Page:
Echeveria agavoides may be small, but it has a powerful photo of color. The triangular leaves are light green with bright red buds. This contrast is an absolute eye-catcher!
The species name “agavoides” is inspired by the agave appearance of this plant. It has almost no STEM, and the leaves grow upward before budding. An average height of 5 inches makes it one of the shortest strands. It is also low maintenance and an excellent succulent for beginners.
All About The Wax Agave
Zones 9 to 11 are best for this native Mexican plant. Echeveria agavoides grows in a warm, dry environment. It grows well in containers-especially when it needs to be brought in cold weather.
In after spring and summer, mature wax strands grow pink and yellow flowers. These flowers grow on slender stems four times the height of the plant.
The wax agave plant is usually a solitary rosette. It rarely grows sprawling, so plant it with other succulents if you want a more complete look.
Types of cast wax Echeveria
Since it is often used to create hybrids, cast wax agave has many forms. Here are some of the most popular.
Also called carpet Echeveria, this succulent has full and tight rosettes. The leaves are bright green with buds so light that they are more pink than red. Prolifera develops much more willingly than other agavoids, allowing it to expand over time.
Green and red boldly and beautifully contrast in this form. The red buds often end at the entire upper half of each leaf. This bright color also extends slightly along the back of the Leaf. The rosette of this form is larger than the base agavoids; it grows up to 14 inches wide.
Indeed, the lime-green leaves of this plant look like they are lined with lipstick. The dark red borders on the edges, giving a delicate touch to the entire rose window.
Although it is not black as the name suggests, it is certainly a darker form of wax Echeveria. The leaves are gray-green, which gives the succulent a shady appearance. Instead of just spikes, the entire edge of each leaf is bright red. This Color darkens towards the center of the rosette.
This form is red only on the tops of the blue-green leaves. The rosette is extra thick, giving this succulent a cute personality.
Care Echeveria Agavoides
In general, aldermen tolerate most environments. However, they will only thrive in conditions similar to their natural habitat.
Light and temperature
Poured wax agave needs full sun or partial shade. The full sun brings out the brightest colors this plant has to offer. If grown indoors, it will be happier in a South or west-facing window.
Ideally, the wax agave should be at cooler temperatures during the fall and winter. About 40-75 ° F is preferable, although it tolerates light frosts. The cool temperature can further saturate the colors of this strand.
Water and humidity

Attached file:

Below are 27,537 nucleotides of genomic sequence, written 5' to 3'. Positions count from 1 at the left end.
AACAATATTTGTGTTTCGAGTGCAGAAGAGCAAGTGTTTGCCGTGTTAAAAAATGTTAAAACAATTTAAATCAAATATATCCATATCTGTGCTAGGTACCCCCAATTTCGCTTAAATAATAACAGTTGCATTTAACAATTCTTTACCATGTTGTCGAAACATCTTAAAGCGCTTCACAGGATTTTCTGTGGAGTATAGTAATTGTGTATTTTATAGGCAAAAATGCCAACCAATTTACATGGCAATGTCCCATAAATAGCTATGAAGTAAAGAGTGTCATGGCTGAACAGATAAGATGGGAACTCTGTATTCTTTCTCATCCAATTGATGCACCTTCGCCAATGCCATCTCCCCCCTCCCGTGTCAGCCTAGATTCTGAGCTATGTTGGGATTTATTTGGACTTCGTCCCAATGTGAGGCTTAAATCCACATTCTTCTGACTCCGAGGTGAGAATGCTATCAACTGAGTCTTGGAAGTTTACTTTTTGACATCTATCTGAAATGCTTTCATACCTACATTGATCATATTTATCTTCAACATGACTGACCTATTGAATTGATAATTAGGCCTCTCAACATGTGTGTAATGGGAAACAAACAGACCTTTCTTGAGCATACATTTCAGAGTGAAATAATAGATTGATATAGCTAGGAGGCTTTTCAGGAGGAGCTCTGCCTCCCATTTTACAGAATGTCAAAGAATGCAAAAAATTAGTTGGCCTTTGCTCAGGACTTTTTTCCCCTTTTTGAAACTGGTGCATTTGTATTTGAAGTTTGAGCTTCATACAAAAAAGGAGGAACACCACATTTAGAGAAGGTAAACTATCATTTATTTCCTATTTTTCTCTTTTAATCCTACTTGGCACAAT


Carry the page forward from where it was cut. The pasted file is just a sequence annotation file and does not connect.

Echeveria agavoides manages and even depends on drought. To keep him happy, use the” soak and dry ” method. Give your succulent a deep drink, then let the soil dry. Once dry, hold back water for a few days for good measure.
Water your Echeveria at the root, leaving the leaves dry. This will prevent rotting and ailment. During the winter, water your plant less and keep it away from high humidity.
Succulents are prone to sunburn if they are suddenly moved to a bright place. When you move, move your Echeveria agavoides gradually so that it can adapt to the sun. Alternatively, put it outside on a cloudy day so that it acclimates to the sunrise. Before moving your plant, water it well so that it does not dry out.
Aphids are small, colorful and hungry for Juicy Juice. Keep them away by making sure your Echeveria wax is dry. You can also apply diatomaceous earth to the soil and take oil on the leaves. If you see aphids hanging on your plant, use an insecticidal soap to eradicate them.
Scale insects appear more often if there are fallen leaves on the ground. What begins as a good shelter turns into a permanent home for these parasites. Keep them away by removing debris and preventing excess moisture.
Scale insects can be identified by their nests, which are white and cottony. In addition, the honeydew they secrete attracts ants. Eliminate infestations by washing the succulent leaves with insecticidal soap. You can also finish the insects one by one with a cotton swab dipped in alcohol.
The only ailment that you really need to worry about is root rot. Succulents are sensitive to this if they are constantly wet. If not repaired, rot can lead to bacterial infections.
Rotten parts of Echeveria agavoides turn black or brown and mushy. You need to cut them with a clean knife. This includes digging up the plant and removing rotten roots. Once all rot is removed, let your succulent dry for a few days. Only then you need to plant it in New soil and continue watering.